Reciprocity underground: Plant roots provide structure while soil animals ensure plants have air, water, and food to live.
Picture taken by Lynn Betts

How to help our essential workers in the soil

Healthy soil life is, in essence, the foundation of life below and above ground. Often overlooked, soil animals facilitate the movement of water, air, and roots – they are instrumental in nutrient cycling and soil formation. Whether it is for your own garden or for the ecosystem at large, adopting land care practices that support soil animals is beneficial for all. Some of the practices that support soil animals in the Rhizosphere include:

  • Maintain continuous living roots systems by avoiding tillage and soil compaction through machinery.
  • Increase soil organic matter with natural inputs such as compost, leaf mulch, wood chips or coarse woody debris.
  • Increase soil biodiversity by eliminating pesticides, herbicides, and synthetic fertilizers and planting native species.
  • Cover the soil as much as possible year-round by planting perennials and leaving plants on the ground as they die for green manure. Native cover crops are great for this!
Native cover crops: Native plants like woodland strawberry provide food for soil animals and protect their habitat in many ways by moderating soil temperature, reducing erosion, and controlling invasive species.
Picture taken by Rosewoman

Soil life is enriched by the introduction of nutrients and useful species like the earthworm. You might already use compost to attract these essential workers into your garden. Compost is packed with essential soil workers. If trees need to be cut for housing or safety reasons, consider leaving them to decompose naturally. As trees decompose slowly over time, they gradually leak nutrients into the ground, attracting many soil animals to the area. In addition, dead trees provide housing for other creatures such as nesting birds and bats.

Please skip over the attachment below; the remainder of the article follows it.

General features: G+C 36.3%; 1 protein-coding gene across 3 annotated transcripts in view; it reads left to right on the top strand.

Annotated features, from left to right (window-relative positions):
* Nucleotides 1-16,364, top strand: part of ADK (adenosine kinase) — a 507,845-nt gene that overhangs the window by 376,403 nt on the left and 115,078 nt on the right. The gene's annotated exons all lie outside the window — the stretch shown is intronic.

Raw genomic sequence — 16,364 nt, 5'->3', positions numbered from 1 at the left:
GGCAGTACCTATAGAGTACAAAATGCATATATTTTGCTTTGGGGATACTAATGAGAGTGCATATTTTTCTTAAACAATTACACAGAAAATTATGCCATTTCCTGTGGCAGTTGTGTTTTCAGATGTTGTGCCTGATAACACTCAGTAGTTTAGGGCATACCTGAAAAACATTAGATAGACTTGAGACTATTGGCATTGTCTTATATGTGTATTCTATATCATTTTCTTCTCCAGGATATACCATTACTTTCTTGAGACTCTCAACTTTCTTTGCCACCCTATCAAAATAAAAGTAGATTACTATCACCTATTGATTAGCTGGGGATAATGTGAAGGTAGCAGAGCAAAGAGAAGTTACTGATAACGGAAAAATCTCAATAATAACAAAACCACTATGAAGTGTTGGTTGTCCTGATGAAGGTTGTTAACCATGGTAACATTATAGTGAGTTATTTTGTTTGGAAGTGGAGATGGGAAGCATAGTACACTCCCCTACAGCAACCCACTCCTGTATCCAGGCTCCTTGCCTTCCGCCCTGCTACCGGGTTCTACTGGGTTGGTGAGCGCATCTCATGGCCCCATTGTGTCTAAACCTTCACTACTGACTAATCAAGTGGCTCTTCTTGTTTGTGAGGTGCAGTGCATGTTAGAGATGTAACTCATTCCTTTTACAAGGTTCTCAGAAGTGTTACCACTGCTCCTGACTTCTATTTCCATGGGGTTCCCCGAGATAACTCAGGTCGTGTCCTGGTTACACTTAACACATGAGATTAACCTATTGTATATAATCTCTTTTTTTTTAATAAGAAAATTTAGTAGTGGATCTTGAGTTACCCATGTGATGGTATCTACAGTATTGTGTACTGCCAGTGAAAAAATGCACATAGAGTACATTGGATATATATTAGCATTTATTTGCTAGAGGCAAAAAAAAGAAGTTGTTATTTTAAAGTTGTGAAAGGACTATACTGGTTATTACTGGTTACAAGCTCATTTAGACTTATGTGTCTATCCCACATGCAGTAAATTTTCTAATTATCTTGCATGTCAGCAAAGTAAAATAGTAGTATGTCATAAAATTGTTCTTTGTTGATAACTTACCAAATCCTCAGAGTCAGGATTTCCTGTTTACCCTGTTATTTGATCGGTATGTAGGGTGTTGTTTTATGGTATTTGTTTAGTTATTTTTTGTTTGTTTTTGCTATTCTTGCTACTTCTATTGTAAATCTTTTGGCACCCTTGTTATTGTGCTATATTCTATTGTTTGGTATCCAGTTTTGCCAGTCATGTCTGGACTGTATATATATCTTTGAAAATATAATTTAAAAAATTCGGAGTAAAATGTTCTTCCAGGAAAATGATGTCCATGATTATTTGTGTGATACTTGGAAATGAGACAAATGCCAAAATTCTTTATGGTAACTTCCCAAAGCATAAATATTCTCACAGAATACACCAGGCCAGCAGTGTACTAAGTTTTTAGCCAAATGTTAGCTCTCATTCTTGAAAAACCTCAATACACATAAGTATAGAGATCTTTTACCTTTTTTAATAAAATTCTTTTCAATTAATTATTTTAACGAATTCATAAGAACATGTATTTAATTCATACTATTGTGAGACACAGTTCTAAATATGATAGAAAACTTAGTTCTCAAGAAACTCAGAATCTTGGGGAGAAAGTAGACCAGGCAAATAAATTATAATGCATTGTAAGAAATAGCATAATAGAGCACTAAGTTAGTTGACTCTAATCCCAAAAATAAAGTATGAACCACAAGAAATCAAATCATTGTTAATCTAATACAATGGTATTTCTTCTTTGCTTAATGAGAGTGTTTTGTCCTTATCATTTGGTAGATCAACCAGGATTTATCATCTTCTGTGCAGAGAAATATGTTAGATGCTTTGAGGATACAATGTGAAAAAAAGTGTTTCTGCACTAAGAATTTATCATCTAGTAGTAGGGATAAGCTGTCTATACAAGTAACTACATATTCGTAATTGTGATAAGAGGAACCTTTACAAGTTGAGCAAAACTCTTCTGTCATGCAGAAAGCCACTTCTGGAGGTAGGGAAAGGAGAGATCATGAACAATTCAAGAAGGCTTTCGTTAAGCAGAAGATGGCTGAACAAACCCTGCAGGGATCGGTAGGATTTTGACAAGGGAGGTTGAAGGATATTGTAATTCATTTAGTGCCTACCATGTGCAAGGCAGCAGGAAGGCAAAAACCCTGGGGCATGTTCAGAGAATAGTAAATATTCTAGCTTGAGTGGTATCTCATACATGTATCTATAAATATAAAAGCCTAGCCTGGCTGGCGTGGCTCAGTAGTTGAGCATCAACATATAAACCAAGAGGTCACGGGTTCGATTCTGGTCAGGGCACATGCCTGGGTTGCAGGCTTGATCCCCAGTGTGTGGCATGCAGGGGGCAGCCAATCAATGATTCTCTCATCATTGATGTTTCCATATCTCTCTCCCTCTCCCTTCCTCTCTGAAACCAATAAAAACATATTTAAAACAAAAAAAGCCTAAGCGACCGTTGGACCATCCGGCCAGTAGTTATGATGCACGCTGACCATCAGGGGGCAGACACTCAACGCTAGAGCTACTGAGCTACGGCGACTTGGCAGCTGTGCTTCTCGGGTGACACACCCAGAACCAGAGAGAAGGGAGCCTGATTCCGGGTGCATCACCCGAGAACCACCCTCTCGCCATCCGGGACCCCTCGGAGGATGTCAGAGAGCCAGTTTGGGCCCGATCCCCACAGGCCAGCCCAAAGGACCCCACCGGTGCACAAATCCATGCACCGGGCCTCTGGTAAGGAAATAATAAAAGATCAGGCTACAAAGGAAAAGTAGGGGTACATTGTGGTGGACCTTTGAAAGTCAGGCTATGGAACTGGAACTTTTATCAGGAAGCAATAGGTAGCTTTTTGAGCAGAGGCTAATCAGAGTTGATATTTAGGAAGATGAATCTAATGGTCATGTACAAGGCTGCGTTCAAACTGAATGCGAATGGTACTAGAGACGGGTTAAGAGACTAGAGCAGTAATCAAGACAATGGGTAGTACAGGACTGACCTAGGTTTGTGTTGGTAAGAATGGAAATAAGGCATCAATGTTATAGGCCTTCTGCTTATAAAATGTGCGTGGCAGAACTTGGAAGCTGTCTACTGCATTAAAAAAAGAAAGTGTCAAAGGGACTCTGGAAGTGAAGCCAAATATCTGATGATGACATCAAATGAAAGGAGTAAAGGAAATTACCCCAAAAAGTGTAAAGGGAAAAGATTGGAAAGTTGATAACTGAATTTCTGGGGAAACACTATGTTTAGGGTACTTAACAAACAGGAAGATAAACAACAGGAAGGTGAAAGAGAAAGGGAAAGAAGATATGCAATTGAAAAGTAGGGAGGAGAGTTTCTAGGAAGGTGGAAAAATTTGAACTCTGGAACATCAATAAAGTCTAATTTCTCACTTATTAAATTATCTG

The idea is to put at least as many nutrients back into the ground as we take out. This is especially important when it comes to ecosystem restoration. Many places on Mayne Island are deprived of nutrients due to years of farming and logging. Therefore, natural nutrient recycling through decomposition is crucial to regenerate the Rhizosphere and allow the soil animals who live there to perform their essential work.

Nurselogs: When a tree dies, it can provide a stage for new life. Tree seedlings absorb nutrients and moisture from the decaying trunk.
Picture taken by Ruth Hartnup

If you want to learn more or order native plants for the land you care for, email us at

For further reading

The Soil Biota: A ‘biological universe’ exists in a gram of soil

Soil Fauna Diversity – Function, Soil Degradation, Biological Indices, Soil Restoration

Farming with soil life: A handbook for supporting soil invertebrates and soil health on farms